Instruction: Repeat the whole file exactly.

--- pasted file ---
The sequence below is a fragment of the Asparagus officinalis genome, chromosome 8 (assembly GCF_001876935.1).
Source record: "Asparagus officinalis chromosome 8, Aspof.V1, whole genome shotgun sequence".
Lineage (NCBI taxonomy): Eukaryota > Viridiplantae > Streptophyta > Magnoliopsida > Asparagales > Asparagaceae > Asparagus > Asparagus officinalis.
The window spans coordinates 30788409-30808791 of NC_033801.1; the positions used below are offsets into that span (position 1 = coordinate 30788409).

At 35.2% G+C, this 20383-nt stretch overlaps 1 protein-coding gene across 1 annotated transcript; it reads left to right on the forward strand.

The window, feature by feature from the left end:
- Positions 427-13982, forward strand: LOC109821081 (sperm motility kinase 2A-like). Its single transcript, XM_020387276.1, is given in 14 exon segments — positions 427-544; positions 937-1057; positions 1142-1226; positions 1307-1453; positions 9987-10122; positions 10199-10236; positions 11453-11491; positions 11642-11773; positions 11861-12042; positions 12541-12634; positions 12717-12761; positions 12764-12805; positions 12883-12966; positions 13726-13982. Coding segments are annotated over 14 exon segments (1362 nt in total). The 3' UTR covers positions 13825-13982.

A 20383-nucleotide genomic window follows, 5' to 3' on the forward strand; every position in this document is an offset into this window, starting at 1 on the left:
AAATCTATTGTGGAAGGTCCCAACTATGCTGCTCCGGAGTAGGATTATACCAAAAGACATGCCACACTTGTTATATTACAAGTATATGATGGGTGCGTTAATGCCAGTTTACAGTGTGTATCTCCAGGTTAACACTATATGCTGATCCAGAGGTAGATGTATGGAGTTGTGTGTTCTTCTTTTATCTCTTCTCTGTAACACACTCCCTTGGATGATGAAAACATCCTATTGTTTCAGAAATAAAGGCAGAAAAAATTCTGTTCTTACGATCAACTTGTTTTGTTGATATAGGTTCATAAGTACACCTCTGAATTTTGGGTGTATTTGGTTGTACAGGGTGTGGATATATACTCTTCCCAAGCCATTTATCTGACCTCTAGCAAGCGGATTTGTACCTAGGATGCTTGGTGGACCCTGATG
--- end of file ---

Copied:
The sequence below is a fragment of the Asparagus officinalis genome, chromosome 8 (assembly GCF_001876935.1).
Source record: "Asparagus officinalis chromosome 8, Aspof.V1, whole genome shotgun sequence".
Lineage (NCBI taxonomy): Eukaryota > Viridiplantae > Streptophyta > Magnoliopsida > Asparagales > Asparagaceae > Asparagus > Asparagus officinalis.
The window spans coordinates 30788409-30808791 of NC_033801.1; the positions used below are offsets into that span (position 1 = coordinate 30788409).

At 35.2% G+C, this 20383-nt stretch overlaps 1 protein-coding gene across 1 annotated transcript; it reads left to right on the forward strand.

The window, feature by feature from the left end:
- Positions 427-13982, forward strand: LOC109821081 (sperm motility kinase 2A-like). Its single transcript, XM_020387276.1, is given in 14 exon segments — positions 427-544; positions 937-1057; positions 1142-1226; positions 1307-1453; positions 9987-10122; positions 10199-10236; positions 11453-11491; positions 11642-11773; positions 11861-12042; positions 12541-12634; positions 12717-12761; positions 12764-12805; positions 12883-12966; positions 13726-13982. Coding segments are annotated over 14 exon segments (1362 nt in total). The 3' UTR covers positions 13825-13982.

A 20383-nucleotide genomic window follows, 5' to 3' on the forward strand; every position in this document is an offset into this window, starting at 1 on the left:
AAATCTATTGTGGAAGGTCCCAACTATGCTGCTCCGGAGTAGGATTATACCAAAAGACATGCCACACTTGTTATATTACAAGTATATGATGGGTGCGTTAATGCCAGTTTACAGTGTGTATCTCCAGGTTAACACTATATGCTGATCCAGAGGTAGATGTATGGAGTTGTGTGTTCTTCTTTTATCTCTTCTCTGTAACACACTCCCTTGGATGATGAAAACATCCTATTGTTTCAGAAATAAAGGCAGAAAAAATTCTGTTCTTACGATCAACTTGTTTTGTTGATATAGGTTCATAAGTACACCTCTGAATTTTGGGTGTATTTGGTTGTACAGGGTGTGGATATATACTCTTCCCAAGCCATTTATCTGACCTCTAGCAAGCGGATTTGTACCTAGGATGCTTGGTGGACCCTGATG